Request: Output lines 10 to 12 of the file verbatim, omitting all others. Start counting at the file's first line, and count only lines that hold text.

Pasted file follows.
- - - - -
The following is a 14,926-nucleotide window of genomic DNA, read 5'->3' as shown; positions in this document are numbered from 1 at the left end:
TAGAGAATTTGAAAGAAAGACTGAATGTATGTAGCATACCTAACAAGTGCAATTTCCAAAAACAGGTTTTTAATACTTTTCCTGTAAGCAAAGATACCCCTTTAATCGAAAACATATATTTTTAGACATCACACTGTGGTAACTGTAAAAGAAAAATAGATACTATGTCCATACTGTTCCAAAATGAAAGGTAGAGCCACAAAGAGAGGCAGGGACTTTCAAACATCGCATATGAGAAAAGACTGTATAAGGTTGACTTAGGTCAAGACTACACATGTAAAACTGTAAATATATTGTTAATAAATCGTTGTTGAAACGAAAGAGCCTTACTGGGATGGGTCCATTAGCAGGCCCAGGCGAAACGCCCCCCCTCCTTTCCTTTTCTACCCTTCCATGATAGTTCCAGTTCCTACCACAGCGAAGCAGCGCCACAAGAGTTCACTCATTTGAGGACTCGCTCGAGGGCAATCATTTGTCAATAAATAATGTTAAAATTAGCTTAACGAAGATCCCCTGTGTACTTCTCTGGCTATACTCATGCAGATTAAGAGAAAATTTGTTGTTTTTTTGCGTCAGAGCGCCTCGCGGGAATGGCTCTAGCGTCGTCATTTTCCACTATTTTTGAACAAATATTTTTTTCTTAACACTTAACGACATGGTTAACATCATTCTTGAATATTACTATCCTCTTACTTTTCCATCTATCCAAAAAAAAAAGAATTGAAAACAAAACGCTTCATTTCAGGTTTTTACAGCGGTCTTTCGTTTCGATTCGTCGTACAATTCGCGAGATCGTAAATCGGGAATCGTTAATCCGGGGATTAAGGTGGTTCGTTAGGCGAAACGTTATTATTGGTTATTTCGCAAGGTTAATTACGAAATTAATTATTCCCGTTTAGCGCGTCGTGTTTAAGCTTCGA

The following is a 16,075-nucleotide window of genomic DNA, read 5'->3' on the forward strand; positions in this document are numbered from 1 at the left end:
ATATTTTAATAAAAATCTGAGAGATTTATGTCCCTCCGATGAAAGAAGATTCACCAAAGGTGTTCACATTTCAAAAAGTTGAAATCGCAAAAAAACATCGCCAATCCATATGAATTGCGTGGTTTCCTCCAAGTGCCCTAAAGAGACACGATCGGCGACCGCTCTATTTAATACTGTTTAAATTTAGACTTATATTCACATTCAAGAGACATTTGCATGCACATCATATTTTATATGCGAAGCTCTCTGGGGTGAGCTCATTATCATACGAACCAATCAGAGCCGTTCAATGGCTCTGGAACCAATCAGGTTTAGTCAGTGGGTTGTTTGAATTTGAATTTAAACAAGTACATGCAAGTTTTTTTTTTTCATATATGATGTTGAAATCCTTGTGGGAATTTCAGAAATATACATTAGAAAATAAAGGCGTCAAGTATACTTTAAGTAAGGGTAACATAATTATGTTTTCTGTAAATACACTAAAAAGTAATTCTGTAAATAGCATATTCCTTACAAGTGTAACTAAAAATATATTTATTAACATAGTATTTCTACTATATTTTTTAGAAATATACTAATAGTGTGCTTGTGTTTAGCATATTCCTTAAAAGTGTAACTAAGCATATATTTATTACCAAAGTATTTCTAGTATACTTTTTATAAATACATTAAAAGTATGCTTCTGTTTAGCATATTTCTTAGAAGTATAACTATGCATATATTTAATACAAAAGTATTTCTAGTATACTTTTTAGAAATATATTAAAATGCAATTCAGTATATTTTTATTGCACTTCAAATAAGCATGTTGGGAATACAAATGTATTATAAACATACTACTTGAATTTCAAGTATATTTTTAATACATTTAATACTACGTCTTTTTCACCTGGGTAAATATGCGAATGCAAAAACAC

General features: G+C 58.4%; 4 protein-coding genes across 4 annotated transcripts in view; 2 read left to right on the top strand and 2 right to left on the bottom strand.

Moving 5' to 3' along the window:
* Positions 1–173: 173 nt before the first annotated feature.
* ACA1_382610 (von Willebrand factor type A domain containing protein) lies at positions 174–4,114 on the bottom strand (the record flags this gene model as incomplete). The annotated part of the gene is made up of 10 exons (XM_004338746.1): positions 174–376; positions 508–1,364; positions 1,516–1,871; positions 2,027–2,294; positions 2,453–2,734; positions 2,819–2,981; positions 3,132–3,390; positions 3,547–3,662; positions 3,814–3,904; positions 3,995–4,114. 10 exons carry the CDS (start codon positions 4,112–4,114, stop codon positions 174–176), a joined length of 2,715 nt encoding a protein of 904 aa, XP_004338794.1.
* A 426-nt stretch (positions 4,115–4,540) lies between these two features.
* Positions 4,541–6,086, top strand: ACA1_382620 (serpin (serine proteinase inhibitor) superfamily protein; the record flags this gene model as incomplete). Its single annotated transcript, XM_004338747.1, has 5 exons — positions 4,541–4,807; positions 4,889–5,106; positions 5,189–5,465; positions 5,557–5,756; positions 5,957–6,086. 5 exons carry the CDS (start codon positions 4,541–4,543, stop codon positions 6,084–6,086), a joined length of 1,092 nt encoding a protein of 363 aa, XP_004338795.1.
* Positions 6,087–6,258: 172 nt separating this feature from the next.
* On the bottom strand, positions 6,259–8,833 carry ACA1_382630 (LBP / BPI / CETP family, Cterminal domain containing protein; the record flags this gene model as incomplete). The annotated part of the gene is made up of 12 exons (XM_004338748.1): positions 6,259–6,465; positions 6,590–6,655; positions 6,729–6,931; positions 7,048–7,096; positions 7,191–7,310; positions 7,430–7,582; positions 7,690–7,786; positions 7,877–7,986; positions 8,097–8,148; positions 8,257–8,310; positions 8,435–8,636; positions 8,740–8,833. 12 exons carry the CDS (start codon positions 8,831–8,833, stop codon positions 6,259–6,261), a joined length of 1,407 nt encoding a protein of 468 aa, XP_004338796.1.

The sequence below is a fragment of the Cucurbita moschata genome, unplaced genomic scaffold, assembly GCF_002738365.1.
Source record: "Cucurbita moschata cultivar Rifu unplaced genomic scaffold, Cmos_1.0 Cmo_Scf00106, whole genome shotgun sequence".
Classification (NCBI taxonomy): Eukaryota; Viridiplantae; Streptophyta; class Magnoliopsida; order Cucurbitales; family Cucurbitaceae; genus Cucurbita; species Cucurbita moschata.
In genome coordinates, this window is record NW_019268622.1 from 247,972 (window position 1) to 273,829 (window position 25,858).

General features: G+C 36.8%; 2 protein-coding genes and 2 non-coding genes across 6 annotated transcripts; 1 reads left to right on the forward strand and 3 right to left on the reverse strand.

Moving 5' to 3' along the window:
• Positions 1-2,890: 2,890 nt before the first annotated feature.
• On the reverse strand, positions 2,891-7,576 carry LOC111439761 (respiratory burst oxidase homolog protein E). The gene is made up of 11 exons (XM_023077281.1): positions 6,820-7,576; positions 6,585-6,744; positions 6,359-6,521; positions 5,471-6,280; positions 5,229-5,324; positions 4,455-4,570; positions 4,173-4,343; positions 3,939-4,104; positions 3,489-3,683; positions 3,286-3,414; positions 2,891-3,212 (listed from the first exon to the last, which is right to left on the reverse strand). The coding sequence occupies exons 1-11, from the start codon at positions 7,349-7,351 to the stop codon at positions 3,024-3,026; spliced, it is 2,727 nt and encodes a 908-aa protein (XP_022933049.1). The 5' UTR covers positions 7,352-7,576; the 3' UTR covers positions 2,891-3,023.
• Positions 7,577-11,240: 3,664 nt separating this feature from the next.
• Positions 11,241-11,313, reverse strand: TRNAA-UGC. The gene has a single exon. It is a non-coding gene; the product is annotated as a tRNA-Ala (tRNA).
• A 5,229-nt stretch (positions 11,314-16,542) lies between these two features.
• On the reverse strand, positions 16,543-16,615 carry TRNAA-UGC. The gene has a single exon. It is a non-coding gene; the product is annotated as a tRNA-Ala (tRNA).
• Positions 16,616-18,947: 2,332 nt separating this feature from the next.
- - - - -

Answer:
* Positions 4,541–6,086, top strand: ACA1_382620 (serpin (serine proteinase inhibitor) superfamily protein; the record flags this gene model as incomplete). Its single annotated transcript, XM_004338747.1, has 5 exons — positions 4,541–4,807; positions 4,889–5,106; positions 5,189–5,465; positions 5,557–5,756; positions 5,957–6,086. 5 exons carry the CDS (start codon positions 4,541–4,543, stop codon positions 6,084–6,086), a joined length of 1,092 nt encoding a protein of 363 aa, XP_004338795.1.
* Positions 6,087–6,258: 172 nt separating this feature from the next.
* On the bottom strand, positions 6,259–8,833 carry ACA1_382630 (LBP / BPI / CETP family, Cterminal domain containing protein; the record flags this gene model as incomplete). The annotated part of the gene is made up of 12 exons (XM_004338748.1): positions 6,259–6,465; positions 6,590–6,655; positions 6,729–6,931; positions 7,048–7,096; positions 7,191–7,310; positions 7,430–7,582; positions 7,690–7,786; positions 7,877–7,986; positions 8,097–8,148; positions 8,257–8,310; positions 8,435–8,636; positions 8,740–8,833. 12 exons carry the CDS (start codon positions 8,831–8,833, stop codon positions 6,259–6,261), a joined length of 1,407 nt encoding a protein of 468 aa, XP_004338796.1.